It’s difficult narrowing influences down to anyone specific.Over the years I have gravitated towards so much music that it’s hard to pinpoint one in particular. At a push I wouldsay Ron Hardy plays close to my heart, such excellent taste. I relate to the way he shifts energy about the room. It’s important I find out where musical ideas originally derive from. I’m always looking to discover that proto (insert genre name here) record. Believing music needs time tosettle before it can be properly evaluated, I’m often looking backwards in order to go forwards. Consuming art from different decades makes for exciting travelling, so I try to learn sounds as I hear them and hope to be able to inject these exotic and alien textures into my own productions. I should point out that music is only one part of my inspiration; films, UFO’s, cooking, gambling, just about anything inmy daily life can influence my work. I should also give honourable mentions to living artists who I deeply admire, namely (Gaeoudjiparl, Harco Pront, Felix Kubin, Sensational, Pete UM, Xper Xr).
Precisely, in your songs there is parallelism with Actress material, do you think so?
I’ve never met Darren but I’ve read his interviews and feel we share similar opinions. For example, my comment about Korsakov’s “musical swarm” is key. We both like our music to be visceral and smelly. We both suffer for our art (music is not fun for us!). I admire the way he holds back on his productions, I sometimes feel with my own work it can beto schizo for its own good. But yeah, for sure there are parallels.
Your second twelve-inch “Ritalin Love/Timepiece” with Ramp Recordings shows a pronounced inclination for thetechniques and textures of a faster Chicago House…
I always switch up, try not to stay to still. Of course I love my Chi-town jack.
What can you tell us about your digital release “Greatest Record” with Tripel Records in 2008? What did you tried to express with this mixtape?
The underlying theme was to celebrate record collectors, those who strive to have that unobtainable ‘greatest record’. I also thought it would be funny if people asked about the “Greatest Record”. It was supposed to be a block-partystyle mixtape, sampling whatever was around (telephone messages, TV dialogue, vinyl etc). I wanted to produce a fun mix, using first wave Nochexxx. It also marked the death of my label Tripel.
In Youtube, we can find some unreleased Nochexxx material: Do you have in mind to edit a LP with this material?
I’m busy refixing many of these tracks, trying to get them as solid as possible. RAMP are helping me towards releasing an album. I just hope my work can sustain enough interest, sot hat it’s economically viable for RAMP to release.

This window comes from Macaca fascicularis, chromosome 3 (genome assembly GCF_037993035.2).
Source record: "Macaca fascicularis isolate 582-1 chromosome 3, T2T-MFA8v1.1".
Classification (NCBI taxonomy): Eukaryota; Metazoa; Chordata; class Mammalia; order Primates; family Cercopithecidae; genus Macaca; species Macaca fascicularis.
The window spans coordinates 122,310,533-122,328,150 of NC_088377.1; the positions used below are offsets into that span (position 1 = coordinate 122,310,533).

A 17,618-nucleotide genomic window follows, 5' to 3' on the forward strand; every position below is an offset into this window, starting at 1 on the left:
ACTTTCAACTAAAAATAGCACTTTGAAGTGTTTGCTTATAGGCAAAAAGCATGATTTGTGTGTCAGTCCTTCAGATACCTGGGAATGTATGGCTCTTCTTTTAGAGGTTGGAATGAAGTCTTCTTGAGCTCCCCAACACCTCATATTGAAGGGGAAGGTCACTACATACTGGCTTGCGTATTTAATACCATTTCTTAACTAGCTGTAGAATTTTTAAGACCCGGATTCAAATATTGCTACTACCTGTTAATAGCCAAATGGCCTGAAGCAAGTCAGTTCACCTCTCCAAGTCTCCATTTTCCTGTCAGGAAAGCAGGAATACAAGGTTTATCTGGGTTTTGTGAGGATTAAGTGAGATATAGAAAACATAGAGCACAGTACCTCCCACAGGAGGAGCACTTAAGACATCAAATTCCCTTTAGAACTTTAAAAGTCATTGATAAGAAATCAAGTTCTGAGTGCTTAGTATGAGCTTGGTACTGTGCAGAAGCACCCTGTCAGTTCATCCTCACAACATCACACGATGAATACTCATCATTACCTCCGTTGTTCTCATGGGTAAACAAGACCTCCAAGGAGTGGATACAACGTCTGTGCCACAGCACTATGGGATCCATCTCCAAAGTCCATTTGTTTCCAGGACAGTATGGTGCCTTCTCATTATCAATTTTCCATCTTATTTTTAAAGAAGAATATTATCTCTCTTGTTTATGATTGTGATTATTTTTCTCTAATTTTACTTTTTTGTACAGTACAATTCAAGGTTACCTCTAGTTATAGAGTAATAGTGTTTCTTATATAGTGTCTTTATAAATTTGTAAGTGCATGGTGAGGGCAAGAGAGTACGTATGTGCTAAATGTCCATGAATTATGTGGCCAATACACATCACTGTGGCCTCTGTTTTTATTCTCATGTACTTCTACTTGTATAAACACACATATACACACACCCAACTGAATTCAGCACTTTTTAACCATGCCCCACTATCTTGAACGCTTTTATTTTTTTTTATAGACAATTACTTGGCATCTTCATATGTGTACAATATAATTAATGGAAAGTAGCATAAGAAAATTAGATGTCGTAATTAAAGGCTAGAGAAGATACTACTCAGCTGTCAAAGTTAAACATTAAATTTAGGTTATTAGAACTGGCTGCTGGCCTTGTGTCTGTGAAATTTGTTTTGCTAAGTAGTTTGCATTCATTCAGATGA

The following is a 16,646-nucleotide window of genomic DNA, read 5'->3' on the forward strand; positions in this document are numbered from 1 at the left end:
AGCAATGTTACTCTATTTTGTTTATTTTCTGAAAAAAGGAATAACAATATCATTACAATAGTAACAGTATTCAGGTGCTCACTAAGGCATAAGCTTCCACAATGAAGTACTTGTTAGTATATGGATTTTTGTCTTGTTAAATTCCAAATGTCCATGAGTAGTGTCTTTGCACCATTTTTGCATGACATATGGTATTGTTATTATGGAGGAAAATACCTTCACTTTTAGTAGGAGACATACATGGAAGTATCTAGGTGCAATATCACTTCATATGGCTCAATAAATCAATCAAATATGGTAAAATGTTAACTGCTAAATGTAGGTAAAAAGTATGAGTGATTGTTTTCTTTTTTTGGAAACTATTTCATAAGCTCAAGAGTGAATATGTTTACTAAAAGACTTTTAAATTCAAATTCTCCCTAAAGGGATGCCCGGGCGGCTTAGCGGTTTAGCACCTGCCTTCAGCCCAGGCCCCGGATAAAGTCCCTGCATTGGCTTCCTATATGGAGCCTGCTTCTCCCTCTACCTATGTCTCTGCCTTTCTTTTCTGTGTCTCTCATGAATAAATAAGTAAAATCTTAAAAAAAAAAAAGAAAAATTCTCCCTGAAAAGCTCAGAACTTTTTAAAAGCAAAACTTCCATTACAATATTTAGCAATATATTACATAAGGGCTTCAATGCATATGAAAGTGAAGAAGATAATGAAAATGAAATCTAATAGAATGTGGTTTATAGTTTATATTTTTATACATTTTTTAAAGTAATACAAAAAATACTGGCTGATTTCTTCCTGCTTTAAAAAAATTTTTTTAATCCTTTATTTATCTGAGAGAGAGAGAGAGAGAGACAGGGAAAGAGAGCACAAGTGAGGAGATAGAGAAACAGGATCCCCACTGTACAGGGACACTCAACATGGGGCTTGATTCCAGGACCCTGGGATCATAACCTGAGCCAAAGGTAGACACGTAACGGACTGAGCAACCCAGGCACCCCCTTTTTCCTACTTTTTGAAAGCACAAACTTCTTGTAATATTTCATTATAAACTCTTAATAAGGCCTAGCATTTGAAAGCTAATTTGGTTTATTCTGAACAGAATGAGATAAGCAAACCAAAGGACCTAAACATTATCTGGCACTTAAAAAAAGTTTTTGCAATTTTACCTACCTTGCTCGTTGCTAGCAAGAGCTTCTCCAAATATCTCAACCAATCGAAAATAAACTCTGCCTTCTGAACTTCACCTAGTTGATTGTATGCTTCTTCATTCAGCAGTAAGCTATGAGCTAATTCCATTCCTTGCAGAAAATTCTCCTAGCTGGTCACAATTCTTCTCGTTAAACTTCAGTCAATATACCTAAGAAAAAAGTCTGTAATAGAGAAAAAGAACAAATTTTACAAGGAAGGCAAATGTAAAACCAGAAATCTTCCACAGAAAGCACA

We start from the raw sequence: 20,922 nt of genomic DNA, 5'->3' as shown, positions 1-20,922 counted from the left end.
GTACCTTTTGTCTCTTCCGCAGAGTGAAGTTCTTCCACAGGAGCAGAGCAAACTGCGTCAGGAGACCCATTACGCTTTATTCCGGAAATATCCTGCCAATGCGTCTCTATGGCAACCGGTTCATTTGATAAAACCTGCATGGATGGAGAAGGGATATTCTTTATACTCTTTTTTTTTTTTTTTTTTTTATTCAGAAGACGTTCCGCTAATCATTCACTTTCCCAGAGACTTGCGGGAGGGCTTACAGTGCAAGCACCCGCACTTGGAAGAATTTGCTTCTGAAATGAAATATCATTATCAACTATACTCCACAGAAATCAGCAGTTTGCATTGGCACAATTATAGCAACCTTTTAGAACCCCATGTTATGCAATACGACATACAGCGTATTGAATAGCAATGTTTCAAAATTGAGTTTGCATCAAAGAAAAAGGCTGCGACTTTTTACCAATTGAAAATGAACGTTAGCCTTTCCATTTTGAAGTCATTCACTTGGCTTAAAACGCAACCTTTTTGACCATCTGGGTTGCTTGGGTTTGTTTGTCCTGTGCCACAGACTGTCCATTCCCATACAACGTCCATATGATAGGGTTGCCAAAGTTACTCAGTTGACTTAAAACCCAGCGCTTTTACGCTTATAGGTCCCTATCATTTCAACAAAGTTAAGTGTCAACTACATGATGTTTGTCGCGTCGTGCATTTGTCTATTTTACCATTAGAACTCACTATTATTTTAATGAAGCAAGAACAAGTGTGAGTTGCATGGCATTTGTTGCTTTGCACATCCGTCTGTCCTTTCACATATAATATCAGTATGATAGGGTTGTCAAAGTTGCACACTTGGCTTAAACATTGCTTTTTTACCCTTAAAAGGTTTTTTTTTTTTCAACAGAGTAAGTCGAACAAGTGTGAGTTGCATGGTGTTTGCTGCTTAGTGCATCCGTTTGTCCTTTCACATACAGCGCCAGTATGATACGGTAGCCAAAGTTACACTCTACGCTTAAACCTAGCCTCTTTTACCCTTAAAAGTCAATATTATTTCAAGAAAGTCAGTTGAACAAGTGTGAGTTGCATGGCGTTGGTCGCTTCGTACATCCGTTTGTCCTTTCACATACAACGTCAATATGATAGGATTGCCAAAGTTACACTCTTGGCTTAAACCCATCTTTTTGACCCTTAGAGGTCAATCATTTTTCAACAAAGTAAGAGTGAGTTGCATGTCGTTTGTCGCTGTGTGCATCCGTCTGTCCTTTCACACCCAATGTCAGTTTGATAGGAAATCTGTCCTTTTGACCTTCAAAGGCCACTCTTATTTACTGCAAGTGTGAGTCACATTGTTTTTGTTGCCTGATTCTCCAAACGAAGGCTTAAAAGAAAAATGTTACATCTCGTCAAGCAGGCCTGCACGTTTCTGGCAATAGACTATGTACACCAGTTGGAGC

How do you produce your tracks? Which kind of machines and techniques do you use? Do you use sampler? What kind of discs do you use to search and cut for your productions?
At the moment I produce everything on an Akai MPC. I use a few synths, some outboard effects and my vinyl collection (which is like a synthesizer to me). I master onto tape and love using analogue equipment. All this has become annoyingly fashionable but I feel they are the best tools for the job. Rob Gordon is right, we are being sonically robbed, I’m campaigning for real sounds. Lol. Of course I realise good music does not develop from the gear alone, but it helps.
Usually, your work unleashes a stream of tags, do you feel comfortable with that?
Whether I mind or not is largely dependent on the level of journalism. Blanket statements are often made, some of which can be wholly inaccurate (as if the journalist hasn’t bothered to actually listen). I have trouble explaining what I do myself, so I am sympathetic to anyone who writes about it. Personally, I don’t think about music in terms of genres and agree with Theo Parrish; “categorising and the over programming of music leads to dangerous consequences”. I’ll leave any such ‘tags’ to others.
Tell us about your Concepto Radio MIX?
With so many records at my disposal I became paralysed with the amount of options available. I decided to use Eno’s oblique strategy method to narrow the choice. I wrote out a few options and chose one at random. ‘select one record and compile a mix’ is what I did.
Finally, how will evolve Nochexxx on his next releases? What can we expect?
RAMP is continuing to support my output. The next RAM-AIR 12” will be “Vapour Cruz/Mitsubishi”. I have also contributed to a Xylitol remix compilation featuring Nocturnal Emissions, Woebot, Orchestra Intangible ’73, Pete UM, Strange Attractor and Sculpture amongst many others. Hopefully I will continue to progress and decent tunes. Try not to suck, basically.
Entrevista por Concepto Radio. Traducción de Gabriela Shutter.